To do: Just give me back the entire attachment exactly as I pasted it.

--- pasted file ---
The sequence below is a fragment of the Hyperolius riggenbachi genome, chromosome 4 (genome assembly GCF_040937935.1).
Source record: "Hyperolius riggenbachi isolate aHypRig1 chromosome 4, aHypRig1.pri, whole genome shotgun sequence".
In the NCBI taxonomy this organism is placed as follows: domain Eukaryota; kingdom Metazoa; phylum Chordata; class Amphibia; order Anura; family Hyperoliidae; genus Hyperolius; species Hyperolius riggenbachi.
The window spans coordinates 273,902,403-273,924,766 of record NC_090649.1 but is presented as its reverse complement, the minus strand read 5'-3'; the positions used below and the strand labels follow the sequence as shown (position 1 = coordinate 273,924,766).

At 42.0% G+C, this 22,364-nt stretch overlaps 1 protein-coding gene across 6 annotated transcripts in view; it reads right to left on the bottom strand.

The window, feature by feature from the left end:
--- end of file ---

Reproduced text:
The sequence below is a fragment of the Hyperolius riggenbachi genome, chromosome 4 (genome assembly GCF_040937935.1).
Source record: "Hyperolius riggenbachi isolate aHypRig1 chromosome 4, aHypRig1.pri, whole genome shotgun sequence".
In the NCBI taxonomy this organism is placed as follows: domain Eukaryota; kingdom Metazoa; phylum Chordata; class Amphibia; order Anura; family Hyperoliidae; genus Hyperolius; species Hyperolius riggenbachi.
The window spans coordinates 273,902,403-273,924,766 of record NC_090649.1 but is presented as its reverse complement, the minus strand read 5'-3'; the positions used below and the strand labels follow the sequence as shown (position 1 = coordinate 273,924,766).

At 42.0% G+C, this 22,364-nt stretch overlaps 1 protein-coding gene across 6 annotated transcripts in view; it reads right to left on the bottom strand.

The window, feature by feature from the left end: